Community paramedicine-cost-benefit analysis and safety with paramedical emergency services in rural areas: scoping review protocol
Peer reviewed, Journal article
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OriginalversjonBMJ Open. 2020, 10, 1-5. 10.1136/bmjopen-2020-038651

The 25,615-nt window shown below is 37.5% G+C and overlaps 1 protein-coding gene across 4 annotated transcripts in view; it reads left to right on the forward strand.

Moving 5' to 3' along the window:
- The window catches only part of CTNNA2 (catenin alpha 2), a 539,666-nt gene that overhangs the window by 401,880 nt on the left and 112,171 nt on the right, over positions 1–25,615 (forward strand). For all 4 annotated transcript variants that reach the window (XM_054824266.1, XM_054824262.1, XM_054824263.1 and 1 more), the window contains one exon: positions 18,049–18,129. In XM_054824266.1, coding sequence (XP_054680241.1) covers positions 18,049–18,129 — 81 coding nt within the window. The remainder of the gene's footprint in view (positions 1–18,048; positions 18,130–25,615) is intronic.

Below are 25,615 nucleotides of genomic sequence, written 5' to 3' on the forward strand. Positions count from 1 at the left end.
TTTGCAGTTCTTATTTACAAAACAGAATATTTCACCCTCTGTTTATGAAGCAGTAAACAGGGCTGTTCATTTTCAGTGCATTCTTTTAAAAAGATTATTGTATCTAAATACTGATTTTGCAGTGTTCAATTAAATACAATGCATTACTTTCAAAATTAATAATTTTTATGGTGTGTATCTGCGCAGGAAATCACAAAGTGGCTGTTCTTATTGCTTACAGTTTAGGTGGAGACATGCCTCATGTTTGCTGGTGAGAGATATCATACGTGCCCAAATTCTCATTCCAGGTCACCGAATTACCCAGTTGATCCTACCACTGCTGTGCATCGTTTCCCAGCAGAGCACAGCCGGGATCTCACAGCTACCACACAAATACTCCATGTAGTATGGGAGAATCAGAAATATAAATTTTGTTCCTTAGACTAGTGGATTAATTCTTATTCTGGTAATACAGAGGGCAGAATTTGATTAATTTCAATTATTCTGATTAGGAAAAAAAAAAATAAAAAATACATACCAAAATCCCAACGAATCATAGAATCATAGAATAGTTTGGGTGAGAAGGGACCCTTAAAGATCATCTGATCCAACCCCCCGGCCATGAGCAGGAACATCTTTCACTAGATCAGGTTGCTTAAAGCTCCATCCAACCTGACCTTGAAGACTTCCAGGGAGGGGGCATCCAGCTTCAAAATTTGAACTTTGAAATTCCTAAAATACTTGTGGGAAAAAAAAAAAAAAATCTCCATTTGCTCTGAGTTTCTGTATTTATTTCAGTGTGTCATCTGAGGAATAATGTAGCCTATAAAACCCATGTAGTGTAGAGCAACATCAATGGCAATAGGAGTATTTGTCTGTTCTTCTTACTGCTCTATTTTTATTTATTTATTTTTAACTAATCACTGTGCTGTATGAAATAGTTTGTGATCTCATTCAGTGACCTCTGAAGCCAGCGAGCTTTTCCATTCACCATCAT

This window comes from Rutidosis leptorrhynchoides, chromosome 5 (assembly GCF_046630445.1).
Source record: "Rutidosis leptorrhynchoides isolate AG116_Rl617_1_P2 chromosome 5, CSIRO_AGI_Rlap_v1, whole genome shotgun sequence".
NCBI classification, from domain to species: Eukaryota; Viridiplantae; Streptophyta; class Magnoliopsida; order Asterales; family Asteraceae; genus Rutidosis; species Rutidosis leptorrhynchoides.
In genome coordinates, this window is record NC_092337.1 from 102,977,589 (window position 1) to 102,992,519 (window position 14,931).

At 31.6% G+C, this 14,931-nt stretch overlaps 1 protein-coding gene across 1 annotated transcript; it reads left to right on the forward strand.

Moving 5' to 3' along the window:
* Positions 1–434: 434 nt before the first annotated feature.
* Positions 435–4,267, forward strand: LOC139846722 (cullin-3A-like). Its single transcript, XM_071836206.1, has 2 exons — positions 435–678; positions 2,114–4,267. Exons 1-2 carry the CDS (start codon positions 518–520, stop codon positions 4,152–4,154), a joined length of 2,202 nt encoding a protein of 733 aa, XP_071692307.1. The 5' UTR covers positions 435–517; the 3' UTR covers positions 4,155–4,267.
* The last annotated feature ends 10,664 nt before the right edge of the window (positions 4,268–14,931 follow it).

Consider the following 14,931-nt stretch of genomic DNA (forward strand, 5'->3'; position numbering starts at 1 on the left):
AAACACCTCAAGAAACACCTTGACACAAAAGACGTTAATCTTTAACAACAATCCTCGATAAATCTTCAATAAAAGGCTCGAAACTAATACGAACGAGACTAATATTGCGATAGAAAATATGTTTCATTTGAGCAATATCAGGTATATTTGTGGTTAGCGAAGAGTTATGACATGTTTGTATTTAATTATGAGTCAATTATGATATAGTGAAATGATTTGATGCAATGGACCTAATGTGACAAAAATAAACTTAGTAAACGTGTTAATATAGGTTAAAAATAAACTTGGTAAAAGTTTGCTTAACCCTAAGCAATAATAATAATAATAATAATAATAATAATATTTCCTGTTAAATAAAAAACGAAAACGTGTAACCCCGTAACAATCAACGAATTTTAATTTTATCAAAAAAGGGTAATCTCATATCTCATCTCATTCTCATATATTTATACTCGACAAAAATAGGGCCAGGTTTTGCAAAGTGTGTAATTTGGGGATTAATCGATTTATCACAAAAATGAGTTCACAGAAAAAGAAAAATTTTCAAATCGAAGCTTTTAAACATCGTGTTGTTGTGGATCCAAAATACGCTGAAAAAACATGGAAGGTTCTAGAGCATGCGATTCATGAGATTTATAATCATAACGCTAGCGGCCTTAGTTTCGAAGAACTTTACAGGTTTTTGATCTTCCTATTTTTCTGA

Introduction Community paramedicine models have been developed around the world in response to demographic changes, healthcare system needs and reforms. The traditional role of the paramedic has primarily been to provide emergency medical response and transportation of patients to nearby medical facilities. As a response to healthcare service gaps in underserved communities and the growing professionalisation of the workforce, the role of community paramedicine has evolved as a new model of care. A community paramedicine model in one region might address other healthcare needs than a model in another region. Various terms are also in use for community paramedicine providers, with no consensus on the definition for community paramedics, although the definition used by the International Roundtable on Community Paramedicine has been widely accepted. We aimed to examine the current knowledge and possibly identify gaps in the research/knowledge base for cost–benefit analysis and safety concerning community paramedicine in rural areas using a scoping review methodology. Methods and analysis This scoping review will follow the methodology developed by Arksey and O’Malley and the Preferred Reporting Items for Systematic Reviews and Meta-Analyses Extension for Scoping Reviews. In October 2020, we will search electronic databases (MEDLINE via PubMed, CINAHL, Cochrane and Embase) and the reference lists of key studies to identify studies for inclusion. The selection process is in two steps. First, two reviewers will independently screen identified articles for title and abstracts and, second, perform a full-text review of eligible studies for inclusion. Studies focusing on community paramedicine in rural areas, which include cost–benefit analysis or safety evaluation, will be included. Ethics and dissemination The data used are available from publicly secondary sources, therefore this study will not require ethical review. The results will be disseminated through peer-reviewed publication.